Ray version 1.8 has been released! Release highlights include:
Ray SGD has been renamed to Ray Train.
Ray Datasets is now in beta! The beta release includes a new integration with Ray Train yielding scalable ML ingest for distributed training.
Experimental support for Ray on Apple Silicon (M1 Macs)
You can run
pip install -U ray to access these features and more. With that, let’s go over the highlights.
The distributed deep learning library Ray SGD has been rebranded to Ray Train! Ray Train, like its predecessor, allows you to easily scale your model training using Pytorch, Tensorflow, or Horovod. The new documentation landing page can be found here. Also in this release, we’ve developed a tight integration with Ray Datasets for distributed data loading while training. See the section below for more info on this integration!
Ray Datasets is now in beta! The beta release includes a new integration with Ray Train yielding scalable ML ingest for distributed training. This integration is meant to support use cases like:
Large Datasets: With Ray Datasets, you can easily work with datasets that are too big to fit on a single node. Ray Datasets will distribute the dataset across the Ray Cluster and allow you to perform dataset operations (map, filter, etc.) on the distributed dataset.
Automatic locality-aware sharding: If provided a Ray Dataset, Ray Train will automatically shard the dataset and assign each shard to a training worker while minimizing cross-node data transfer. Unlike with standard Torch or TensorFlow datasets, each training worker will only load its assigned shard into memory rather than the entire Dataset.
Pipelined Execution: Ray Datasets also supports pipelining, meaning that data processing operations can be run concurrently with training. Training is no longer blocked on expensive data processing operations (such as global shuffling) and this minimizes the amount of time your GPUs are idle. See Dataset Pipelines for more information.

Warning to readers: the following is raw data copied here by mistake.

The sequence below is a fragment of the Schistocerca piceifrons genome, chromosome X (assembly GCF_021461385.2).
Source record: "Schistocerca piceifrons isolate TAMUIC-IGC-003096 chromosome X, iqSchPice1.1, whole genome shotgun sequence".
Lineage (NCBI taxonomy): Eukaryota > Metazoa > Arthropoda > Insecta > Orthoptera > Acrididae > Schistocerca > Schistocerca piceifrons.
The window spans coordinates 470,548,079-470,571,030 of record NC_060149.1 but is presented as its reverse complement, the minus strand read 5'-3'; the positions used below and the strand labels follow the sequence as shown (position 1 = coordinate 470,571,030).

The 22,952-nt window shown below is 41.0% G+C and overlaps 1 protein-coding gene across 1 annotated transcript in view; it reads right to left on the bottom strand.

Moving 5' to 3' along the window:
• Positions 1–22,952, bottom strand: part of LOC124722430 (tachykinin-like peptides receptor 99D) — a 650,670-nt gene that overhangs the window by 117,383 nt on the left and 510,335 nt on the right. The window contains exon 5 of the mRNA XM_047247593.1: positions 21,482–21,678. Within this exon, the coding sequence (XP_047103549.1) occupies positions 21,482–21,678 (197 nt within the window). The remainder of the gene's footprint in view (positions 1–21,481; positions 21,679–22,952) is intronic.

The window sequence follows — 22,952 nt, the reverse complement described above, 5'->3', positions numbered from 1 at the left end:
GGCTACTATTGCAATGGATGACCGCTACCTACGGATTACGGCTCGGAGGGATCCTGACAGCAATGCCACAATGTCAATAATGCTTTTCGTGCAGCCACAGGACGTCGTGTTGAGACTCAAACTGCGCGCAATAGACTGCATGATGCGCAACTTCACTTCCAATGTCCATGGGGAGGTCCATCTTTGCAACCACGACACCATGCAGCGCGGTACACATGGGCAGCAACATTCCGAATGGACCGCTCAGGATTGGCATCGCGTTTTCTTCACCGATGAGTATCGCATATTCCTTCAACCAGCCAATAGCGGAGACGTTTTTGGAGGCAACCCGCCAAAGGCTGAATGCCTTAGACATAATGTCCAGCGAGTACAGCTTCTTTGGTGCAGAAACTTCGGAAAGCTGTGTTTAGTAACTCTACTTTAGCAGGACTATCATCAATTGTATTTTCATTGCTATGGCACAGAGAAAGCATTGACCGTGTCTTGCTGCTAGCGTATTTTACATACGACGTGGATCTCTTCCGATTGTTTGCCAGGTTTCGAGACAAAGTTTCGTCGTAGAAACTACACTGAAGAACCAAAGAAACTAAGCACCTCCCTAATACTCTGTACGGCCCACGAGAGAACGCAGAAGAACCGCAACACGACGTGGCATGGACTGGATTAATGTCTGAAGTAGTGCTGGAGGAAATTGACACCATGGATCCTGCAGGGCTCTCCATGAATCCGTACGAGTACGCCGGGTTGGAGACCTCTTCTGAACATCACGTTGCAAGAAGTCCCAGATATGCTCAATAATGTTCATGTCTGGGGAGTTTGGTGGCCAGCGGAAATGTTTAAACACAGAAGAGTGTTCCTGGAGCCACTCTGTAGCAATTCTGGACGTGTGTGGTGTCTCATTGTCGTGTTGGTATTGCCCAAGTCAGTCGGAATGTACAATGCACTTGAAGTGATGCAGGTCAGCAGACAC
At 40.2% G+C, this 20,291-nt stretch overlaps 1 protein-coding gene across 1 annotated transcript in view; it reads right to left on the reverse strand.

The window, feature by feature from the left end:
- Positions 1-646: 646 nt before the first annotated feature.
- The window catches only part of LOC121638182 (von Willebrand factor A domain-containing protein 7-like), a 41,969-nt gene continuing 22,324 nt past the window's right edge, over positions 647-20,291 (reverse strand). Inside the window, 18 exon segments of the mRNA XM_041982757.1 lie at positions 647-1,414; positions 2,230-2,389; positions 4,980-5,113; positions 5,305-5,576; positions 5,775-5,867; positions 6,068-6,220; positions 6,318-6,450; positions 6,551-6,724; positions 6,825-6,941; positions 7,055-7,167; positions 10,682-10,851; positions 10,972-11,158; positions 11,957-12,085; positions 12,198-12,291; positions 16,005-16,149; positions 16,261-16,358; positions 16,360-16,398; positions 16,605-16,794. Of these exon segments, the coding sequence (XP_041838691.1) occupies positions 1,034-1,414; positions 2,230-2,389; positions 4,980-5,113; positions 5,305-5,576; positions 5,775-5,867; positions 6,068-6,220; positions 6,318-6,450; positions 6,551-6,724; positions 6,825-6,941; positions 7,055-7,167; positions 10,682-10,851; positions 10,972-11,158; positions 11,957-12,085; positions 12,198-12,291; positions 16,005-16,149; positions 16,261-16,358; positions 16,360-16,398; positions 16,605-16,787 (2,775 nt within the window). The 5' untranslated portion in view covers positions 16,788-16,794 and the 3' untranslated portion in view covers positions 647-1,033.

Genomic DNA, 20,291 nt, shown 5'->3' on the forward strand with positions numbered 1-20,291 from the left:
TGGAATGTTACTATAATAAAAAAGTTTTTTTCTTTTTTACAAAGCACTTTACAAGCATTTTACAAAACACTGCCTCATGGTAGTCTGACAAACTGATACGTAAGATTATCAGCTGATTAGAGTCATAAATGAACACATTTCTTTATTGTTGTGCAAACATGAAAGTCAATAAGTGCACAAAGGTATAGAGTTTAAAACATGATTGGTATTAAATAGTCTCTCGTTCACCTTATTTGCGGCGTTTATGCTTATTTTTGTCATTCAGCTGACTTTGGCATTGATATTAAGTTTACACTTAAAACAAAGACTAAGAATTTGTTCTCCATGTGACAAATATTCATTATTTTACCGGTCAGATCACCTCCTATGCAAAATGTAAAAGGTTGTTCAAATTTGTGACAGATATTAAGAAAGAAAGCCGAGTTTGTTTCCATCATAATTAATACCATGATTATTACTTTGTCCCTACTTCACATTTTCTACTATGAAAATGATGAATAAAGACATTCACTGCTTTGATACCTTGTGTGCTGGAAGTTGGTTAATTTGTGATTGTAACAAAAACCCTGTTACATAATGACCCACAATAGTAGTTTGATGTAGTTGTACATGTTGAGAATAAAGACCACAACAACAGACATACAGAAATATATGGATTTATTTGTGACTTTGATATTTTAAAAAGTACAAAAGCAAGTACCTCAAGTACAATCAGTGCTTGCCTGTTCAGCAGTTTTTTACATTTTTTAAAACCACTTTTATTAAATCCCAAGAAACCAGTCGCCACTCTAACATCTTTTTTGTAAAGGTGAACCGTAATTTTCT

Check out the docs here, try it out for your ML ingest and batch inference workloads, and let us know how it goes!
Apple is transitioning their laptops and desktop from using Intel chips to their own M1 chip. The M1 chip promises to be faster because it is optimized for Mac systems in which small size and power efficiency are critically important. From a CPU architecture perspective, the M1 has a couple significant differences from previous Intel CPUs:
The CPU architecture went from x86 to ARM
The on-chip GPU is now made by Apple
Custom Apple accelerators are now available such as the Apple Neural Engine (ANE)
System RAM is shared by the CPU, GPU, and ANE cores
These changes mean that for optimal performance on M1 macs, software needs to be built to support these chips. In Ray version 1.8, we are adding experimental support for Ray on M1 Macs. To try it out without having dependency issues, make sure to check out the installation instructions.
That sums up the release highlights. To learn about all the features and enhancements in this release, visit the release notes. If you would like to keep up to date with all things Ray, follow @raydistributed on Twitter, and sign up for the Ray newsletter.